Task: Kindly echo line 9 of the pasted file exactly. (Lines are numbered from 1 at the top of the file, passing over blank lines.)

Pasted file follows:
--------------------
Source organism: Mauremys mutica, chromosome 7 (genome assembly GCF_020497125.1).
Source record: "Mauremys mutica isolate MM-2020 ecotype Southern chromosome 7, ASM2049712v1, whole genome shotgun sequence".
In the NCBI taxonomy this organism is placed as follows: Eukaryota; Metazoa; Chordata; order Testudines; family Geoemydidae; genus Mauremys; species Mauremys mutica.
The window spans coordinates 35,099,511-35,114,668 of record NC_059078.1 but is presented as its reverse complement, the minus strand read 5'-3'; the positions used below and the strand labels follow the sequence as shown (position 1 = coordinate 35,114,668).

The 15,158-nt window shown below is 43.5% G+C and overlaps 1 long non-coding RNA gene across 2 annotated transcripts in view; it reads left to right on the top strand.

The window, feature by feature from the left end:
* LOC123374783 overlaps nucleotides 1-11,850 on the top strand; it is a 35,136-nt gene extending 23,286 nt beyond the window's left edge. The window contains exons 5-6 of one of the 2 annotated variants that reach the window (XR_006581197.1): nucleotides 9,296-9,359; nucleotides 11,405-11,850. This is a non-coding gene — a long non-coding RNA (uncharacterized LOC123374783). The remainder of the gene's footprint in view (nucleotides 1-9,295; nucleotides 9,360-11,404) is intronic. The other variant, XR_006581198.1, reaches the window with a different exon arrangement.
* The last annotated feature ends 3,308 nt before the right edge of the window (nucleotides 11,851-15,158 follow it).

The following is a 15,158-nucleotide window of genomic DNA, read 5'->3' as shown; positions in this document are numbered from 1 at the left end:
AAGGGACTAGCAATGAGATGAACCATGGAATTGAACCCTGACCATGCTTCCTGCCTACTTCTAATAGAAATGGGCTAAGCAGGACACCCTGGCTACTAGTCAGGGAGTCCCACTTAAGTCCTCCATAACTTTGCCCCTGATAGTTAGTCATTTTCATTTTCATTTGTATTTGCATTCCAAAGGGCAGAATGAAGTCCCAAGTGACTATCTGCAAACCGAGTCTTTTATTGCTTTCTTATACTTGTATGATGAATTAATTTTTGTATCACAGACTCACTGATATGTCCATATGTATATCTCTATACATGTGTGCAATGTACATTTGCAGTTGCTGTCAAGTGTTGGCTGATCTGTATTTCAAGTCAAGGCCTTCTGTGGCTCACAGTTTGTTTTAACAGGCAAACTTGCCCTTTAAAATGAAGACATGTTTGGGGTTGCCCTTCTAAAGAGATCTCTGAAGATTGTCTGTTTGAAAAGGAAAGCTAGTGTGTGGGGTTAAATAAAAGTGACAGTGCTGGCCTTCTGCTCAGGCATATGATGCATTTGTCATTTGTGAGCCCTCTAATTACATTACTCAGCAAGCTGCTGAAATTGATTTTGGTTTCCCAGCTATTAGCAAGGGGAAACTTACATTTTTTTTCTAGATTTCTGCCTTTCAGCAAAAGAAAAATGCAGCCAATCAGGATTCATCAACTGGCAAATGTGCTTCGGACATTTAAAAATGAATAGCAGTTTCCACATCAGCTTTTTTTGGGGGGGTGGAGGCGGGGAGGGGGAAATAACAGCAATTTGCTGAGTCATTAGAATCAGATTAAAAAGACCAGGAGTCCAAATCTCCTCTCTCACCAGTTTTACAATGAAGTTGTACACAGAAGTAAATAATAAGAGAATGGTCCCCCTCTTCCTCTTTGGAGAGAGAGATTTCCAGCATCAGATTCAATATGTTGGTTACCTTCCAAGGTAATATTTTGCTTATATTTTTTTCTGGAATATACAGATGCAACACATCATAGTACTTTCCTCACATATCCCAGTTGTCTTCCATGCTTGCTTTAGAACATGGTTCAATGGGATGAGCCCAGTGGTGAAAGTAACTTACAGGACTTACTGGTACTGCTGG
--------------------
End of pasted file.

The following is a 15,158-nucleotide window of genomic DNA, read 5'->3' as shown; positions in this document are numbered from 1 at the left end: